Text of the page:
It is Saturday morning in the Swan household, so guess what we are doing? We are in front of the computer working the monthly budget. For the past decade or so, every week (unless we are not home that weekend) my wife and I sit down and input our purchases and balance our monthly budget. We see where our money is going and evaluate why we spend what we spend.
Well, speaking of budgets, it got me thinking about how church budgets are formed, and was curious where all the churchgoers’ “tithing” money goes, and do they even sit down to see where their money gets allocated and why.
I am going to have to pick on the church I used to attend (because that is what I know). It is nice that they post their budget online for all to see, however, I look at charts for a living, and charts can be interpreted differently.
Here is the budget layout:
Ministry Support 25%, Payroll Benefits 11%, Capital Additions 3%, Debt Service 14%, Teaching 7%, Impacting 7%, Build/Deepen 11%, Awaken 4%, and Outreach 19%.
This budget can be broken down into two main categories, in-reach (81%) and outreach (19%).
81% of the budget is for in-reach. This would include all the salaries, employee benefits, programs, bible studies, youth groups, maintenance, construction for more buildings, and my kick-ass favorite… debt service (or interest on million dollar loans being repaid). The amount of debt being repaid almost equals the second main category of the budget, outreach, which is 19%.
Well the way I see it, a major portion of the 19% outreach is not outreach at all. Let me explain.
Institutional churches, to me, are self-serving. Along with the 81% of in-reach that is self-serving, even a portion of the 19% outreach is self-serving too. A self-serving church is one that makes people happy, it makes people busy, and it makes people feel good about themselves.
Look at all the bells and whistles, programs, and activities of many churches and mega-churches. As consumers (churchgoers), many think the one church with the nicest “stuff” is the “best” church for them to find Jesus (find the church that fits is self-serving). I have heard people say they have a great church because their nursery is unbelievable, and runs like a well-oiled machine. I have heard that their youth center is state-of-the-art, and all the groups and programs my teenager can go to are phenomenal. There are basketball courts, coffee shops, bookstores, and a ton of big screen plasma TV’s in case you want to watch the sermon while sipping coffee with your friends. If I have all of this, it will be much easier to follow Jesus.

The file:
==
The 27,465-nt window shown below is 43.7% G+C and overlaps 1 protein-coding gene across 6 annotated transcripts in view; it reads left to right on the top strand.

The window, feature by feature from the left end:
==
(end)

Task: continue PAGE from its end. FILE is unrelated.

Is this church, and many others just like it, giving sacrificially? I might not know the correct answer, but the way I see it, my answer is… no way.
One of the best indicators of a “church” that is caught up in marketing and commercialism strategies (one that takes a business model over a biblical model) is to look at their budget a bit more carefully. Churches (the system) that are obsessed with pleasing their members instead of God typically have budgets that reflect that. I feel this church organization (not the people), and many other “churches” just like it, fall into this category.
So, what percent of the church budget is spent on items that do not directly benefit the church itself in any material way? The 19% is supposed to be outreach, but I feel a huge percentage of that 19% should be categorized as in-reach. So, the money that is tithed has less than 19 cents from each dollar going away from the church to help others and is not self-serving. To me that is really sad.
People get comfortable and are satisfied that their church is doing so-called “outreach”, spending money on missions and such. When they see video clips from 1-2 week church sponsored mission trips visually and dramatically depicted during worship, or when they are told that the church gives a certain amount to missions, or when they see pictures on walls of “missionaries we support,” or when they see church facilities used for community activities (T-ball, basketball, concerts, etc.), they are satisfied with their outreach, or in other words, they are making themselves feel better.
But I do not think these are true indicators of sacrificial giving on the part of the church. Many of these activities and mission trips benefit church members themselves as much or more than anyone else (even if they are justified in the name of ‘outreach’). So how much of a “church” budget is reaching others, and how much of it is self-serving? You answer the question… it is a toughie.